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Markets in China, Japan and Hong Kong tumbled Monday, with renewed concerns over China's economic fundamentals and the deluge of economic data due this week dragging stocks.
Vishnu Varathan, senior economist at Mizuho Bank, wrote in a morning note that risk appetite remains "exceptionally weak" as more investors turn to safe-haven assets. "U.S. 10-year bond yields dropping below 1.8 percent and sharp gains in safe-haven Japanese yen and gold prove this point," he said in the note.
On the Chinese mainland, the Shanghai composite pared some losses to close down 79.38 points, or 2.87 percent, at 2,687.82, after earlier trading down as much as 4.63 percent. The Shenzhen composite slid 93.18 points, or 5.36 percent to 1,643.35.
The recovery in China's property market may be driving some of the stock sell-off, Dow Jones reported, saying capital may be fleeing the stock market as interest in home buying increases.
Market watchers were also still ambivalent about the mainland markets.
"The market is very complicated," Chris Choy, chief investment officer at Quam Asset Management, told CNBC's Squawk Box. "The problem I think goes back to the fundamentals. On the China economy, we still have reservations and on the other hand, I think the government still puts in too much to manipulate the market, which can not (allow) the market to reflect true value."
But Choy said he's still interested in selected sectors, such as insurance and technology, which will benefit from growth in middle-class spending.
Some analysts expect rocky trading this week amid a deluge of economic data in the region.
"Markets look set for a volatile week as a raft of data releases globally set markets up for a dramatic reweighting of growth expectations," wrote Angus Nicholson, a market analyst at IG, in his morning note.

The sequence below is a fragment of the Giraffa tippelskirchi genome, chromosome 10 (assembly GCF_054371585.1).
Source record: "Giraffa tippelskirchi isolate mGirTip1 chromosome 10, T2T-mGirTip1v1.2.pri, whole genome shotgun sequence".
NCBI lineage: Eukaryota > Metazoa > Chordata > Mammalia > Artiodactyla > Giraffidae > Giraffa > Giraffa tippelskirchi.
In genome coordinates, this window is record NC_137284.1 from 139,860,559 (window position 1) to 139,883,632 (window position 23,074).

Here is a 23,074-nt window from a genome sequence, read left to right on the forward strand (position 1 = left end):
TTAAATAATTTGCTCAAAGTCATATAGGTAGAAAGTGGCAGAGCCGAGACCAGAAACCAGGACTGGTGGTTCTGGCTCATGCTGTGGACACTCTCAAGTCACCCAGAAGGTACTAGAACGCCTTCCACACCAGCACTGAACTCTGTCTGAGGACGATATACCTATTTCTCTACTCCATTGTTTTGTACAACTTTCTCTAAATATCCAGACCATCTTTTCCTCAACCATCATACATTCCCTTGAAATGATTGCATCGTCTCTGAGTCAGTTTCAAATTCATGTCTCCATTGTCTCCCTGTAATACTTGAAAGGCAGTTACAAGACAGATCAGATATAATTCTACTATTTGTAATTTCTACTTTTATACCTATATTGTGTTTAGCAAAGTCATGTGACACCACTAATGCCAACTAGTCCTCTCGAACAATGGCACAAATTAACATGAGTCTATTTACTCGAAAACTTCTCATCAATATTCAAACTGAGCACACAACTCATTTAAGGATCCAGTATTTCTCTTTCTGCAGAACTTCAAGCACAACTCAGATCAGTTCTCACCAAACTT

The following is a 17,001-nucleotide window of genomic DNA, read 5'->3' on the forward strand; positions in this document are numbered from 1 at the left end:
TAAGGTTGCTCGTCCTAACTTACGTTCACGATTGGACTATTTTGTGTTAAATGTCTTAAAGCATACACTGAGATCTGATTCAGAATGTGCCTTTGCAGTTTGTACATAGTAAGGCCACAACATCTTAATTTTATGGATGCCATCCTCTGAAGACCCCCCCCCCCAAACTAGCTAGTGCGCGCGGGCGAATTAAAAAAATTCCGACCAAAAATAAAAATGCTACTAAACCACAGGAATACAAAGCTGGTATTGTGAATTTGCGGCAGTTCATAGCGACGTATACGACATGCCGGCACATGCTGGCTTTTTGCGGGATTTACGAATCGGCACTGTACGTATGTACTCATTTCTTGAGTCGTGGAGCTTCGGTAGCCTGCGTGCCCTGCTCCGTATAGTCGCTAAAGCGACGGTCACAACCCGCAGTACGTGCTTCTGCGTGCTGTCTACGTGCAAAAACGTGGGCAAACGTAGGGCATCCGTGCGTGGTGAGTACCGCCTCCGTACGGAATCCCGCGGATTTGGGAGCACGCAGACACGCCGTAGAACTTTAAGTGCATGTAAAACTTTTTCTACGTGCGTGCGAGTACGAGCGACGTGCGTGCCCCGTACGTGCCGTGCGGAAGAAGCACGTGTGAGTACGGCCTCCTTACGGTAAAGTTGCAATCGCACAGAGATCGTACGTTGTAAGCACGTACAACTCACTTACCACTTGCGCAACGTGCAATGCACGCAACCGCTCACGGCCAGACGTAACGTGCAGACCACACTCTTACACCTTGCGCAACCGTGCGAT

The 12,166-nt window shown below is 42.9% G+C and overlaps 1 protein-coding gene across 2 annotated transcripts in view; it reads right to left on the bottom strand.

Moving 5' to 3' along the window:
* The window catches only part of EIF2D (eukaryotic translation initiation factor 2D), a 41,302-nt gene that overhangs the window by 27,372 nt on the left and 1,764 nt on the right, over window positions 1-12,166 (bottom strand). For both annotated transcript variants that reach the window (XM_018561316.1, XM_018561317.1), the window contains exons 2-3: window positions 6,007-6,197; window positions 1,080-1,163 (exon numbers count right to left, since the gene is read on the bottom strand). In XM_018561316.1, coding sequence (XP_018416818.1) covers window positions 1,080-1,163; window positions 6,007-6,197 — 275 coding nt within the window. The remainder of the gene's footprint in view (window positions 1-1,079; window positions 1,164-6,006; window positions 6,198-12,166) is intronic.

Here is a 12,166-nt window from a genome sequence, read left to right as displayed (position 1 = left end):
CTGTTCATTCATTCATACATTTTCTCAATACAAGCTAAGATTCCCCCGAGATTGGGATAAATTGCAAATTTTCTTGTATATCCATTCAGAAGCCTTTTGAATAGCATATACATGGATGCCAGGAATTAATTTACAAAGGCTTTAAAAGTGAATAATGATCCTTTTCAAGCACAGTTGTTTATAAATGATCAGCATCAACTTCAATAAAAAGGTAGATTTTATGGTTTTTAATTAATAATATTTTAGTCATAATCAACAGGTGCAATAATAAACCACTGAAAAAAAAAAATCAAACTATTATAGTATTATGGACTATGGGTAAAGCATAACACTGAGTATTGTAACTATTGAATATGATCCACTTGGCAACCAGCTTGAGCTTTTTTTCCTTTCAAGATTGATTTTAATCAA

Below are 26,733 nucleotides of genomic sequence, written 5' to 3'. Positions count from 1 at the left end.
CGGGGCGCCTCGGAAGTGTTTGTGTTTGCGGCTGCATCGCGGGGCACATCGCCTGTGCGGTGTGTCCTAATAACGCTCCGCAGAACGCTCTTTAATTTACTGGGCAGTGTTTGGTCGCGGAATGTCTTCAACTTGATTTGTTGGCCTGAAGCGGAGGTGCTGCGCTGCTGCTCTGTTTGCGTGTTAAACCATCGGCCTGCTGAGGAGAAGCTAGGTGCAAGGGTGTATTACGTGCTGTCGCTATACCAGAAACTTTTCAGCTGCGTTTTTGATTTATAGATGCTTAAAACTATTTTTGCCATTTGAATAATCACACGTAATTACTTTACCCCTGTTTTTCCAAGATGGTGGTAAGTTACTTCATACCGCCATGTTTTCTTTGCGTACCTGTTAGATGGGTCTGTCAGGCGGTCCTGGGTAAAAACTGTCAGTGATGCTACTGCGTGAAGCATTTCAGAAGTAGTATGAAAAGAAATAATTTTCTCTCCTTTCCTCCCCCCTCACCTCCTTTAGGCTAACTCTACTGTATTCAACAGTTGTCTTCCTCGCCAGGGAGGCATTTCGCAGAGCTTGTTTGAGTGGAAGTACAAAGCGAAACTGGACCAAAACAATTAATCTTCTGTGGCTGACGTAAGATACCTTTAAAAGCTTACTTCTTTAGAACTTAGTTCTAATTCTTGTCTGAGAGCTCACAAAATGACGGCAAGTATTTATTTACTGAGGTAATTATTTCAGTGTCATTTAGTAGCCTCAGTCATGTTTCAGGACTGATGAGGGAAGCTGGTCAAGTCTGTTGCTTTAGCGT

The Japanese benchmark index, the Nikkei 225, gave up early gains Monday, closing down 161.65 points, or 1 percent, at 16,026.76, after earlier trading up as much as 1.5 percent. Last week, the index added about 1.39 percent.
Shares of troubled Japanese electronics maker Sharp closed down 2.27 percent. Its shares fell 26 percent between Feb. 23- 26.
Sharp shares fell after its takeover deal from Taiwan's Foxconn, which was announced Thursday, was put on hold. The latter said it would not sign the deal until Sharp clarified previously undisclosed contingent liabilities, reported Reuters. On Monday, Sharp said there was no deadline for finalizing a deal, following a report over the weekend from the Nikkei setting March 7 as the timeline for an agreement.
In the currency market, the yen strengthened against the dollar, falling to the 112 handle, with the pair trading down 1 percent at 112.83 as of 2.25 p.m. HK/SIN. A stronger yen is a negative for Japan's exporters as it hurts earnings when overseas profits are translated back into the home currency. Among exporters, Toyota fell 0.22 percent and Honda shed 0.33 percent.
Across the Korean Strait, the Kospi closed down 3.5 points, or 0.18 percent, at 1,916.66. Hong Kong's closed down 252.22 points, or 1.3 percent, at 19,111.93.
Australia's S&P/ASX 200 finished flat at 4,880.90. The heavily-weighted financials sector gave up early gains to trade down 0.35 percent, while the gold sector fell 1.73 percent.
Economic data due this week include Australia's fourth quarter gross domestic product (GDP) and Chinese factory activity data.
Global benchmark Brent gained about 0.57 percent to $35.30 a barrel as of 2.22 p.m. HK/SIN time; it added about 6.33 percent last week.
Energy plays were mixed in Asia, with Santos closing up by 2.8 percent, Woodside Petroleum losing 2.35 percent and Inpex lower by 2.09 percent. Chinese mainland energy plays closed mixed, with China Oilfield shedding 2.88 percent and Petrochina adding 0.28 percent.
"Global crude prices are convulsing (albeit at rather low levels) amid 'on-off' hopes of global oil production cuts. This adds yet another layer of volatility," Varathan added in his note.
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